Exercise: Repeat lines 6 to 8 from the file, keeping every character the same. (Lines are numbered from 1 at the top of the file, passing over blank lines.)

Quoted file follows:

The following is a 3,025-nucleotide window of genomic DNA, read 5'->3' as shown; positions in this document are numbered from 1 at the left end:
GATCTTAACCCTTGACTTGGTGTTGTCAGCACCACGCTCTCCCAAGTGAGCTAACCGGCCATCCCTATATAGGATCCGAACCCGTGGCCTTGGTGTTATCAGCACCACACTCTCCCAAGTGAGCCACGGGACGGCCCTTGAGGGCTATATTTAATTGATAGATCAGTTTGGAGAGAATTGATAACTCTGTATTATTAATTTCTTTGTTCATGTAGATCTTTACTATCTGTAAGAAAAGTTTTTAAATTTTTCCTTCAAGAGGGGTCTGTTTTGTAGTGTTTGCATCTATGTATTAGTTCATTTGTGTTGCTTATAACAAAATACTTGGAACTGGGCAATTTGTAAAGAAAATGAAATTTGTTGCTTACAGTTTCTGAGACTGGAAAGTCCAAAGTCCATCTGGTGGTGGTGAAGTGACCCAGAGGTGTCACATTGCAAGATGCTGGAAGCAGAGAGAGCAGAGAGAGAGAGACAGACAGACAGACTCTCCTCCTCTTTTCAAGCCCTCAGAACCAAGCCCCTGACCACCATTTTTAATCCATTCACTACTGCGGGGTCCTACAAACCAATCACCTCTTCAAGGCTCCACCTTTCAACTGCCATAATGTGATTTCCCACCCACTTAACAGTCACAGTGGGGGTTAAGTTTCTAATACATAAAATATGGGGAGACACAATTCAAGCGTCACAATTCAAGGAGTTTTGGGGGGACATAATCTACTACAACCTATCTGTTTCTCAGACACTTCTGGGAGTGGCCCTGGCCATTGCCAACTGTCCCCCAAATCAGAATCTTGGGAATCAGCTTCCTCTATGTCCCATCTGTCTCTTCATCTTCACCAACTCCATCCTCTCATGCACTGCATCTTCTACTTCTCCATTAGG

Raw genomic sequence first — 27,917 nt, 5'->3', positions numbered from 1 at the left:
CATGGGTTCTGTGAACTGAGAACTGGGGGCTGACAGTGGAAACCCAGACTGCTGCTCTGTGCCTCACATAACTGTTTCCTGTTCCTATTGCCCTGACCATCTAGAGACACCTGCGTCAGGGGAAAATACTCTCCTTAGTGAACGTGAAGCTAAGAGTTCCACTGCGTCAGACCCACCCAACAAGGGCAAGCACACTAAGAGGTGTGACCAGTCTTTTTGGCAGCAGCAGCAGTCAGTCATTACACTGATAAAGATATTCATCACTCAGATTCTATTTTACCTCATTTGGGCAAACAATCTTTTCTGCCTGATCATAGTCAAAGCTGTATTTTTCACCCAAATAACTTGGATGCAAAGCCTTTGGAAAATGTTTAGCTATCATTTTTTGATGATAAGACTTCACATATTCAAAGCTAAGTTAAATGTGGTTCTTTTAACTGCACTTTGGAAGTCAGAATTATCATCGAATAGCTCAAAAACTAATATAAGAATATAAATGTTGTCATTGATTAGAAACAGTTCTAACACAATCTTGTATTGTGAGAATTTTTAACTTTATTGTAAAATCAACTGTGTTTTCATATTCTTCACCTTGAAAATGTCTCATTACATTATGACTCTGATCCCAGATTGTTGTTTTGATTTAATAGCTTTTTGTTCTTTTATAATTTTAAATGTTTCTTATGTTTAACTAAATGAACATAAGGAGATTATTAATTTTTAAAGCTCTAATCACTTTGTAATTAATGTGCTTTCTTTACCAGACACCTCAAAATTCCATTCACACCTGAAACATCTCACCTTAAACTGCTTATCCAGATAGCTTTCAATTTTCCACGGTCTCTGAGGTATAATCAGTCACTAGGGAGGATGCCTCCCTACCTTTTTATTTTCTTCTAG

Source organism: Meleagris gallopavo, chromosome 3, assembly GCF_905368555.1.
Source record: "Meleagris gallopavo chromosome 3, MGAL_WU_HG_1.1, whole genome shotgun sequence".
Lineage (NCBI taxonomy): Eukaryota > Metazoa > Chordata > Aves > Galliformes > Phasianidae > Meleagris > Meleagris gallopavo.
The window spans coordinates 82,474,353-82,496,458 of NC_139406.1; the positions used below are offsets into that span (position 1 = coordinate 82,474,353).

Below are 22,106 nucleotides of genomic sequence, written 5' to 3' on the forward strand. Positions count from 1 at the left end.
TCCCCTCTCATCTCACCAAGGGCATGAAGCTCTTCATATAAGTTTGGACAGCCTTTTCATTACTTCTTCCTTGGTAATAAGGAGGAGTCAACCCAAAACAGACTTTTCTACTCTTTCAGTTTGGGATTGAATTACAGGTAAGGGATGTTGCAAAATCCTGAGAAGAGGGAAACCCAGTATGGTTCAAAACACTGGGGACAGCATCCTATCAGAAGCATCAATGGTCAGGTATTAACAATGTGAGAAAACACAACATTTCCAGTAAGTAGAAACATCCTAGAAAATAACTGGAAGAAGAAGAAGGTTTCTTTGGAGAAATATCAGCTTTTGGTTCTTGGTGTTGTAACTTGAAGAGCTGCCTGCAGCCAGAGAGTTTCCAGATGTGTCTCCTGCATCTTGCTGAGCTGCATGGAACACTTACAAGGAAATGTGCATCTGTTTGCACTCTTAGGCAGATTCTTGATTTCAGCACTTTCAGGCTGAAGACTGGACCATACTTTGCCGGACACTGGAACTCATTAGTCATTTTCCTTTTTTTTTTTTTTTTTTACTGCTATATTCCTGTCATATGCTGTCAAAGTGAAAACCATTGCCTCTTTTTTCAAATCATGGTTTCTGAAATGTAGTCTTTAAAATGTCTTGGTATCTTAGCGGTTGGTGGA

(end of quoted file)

Source record: "Meleagris gallopavo chromosome 3, MGAL_WU_HG_1.1, whole genome shotgun sequence".
Lineage (NCBI taxonomy): Eukaryota > Metazoa > Chordata > Aves > Galliformes > Phasianidae > Meleagris > Meleagris gallopavo.
The window spans coordinates 82,474,353-82,496,458 of NC_139406.1; the positions used below are offsets into that span (position 1 = coordinate 82,474,353).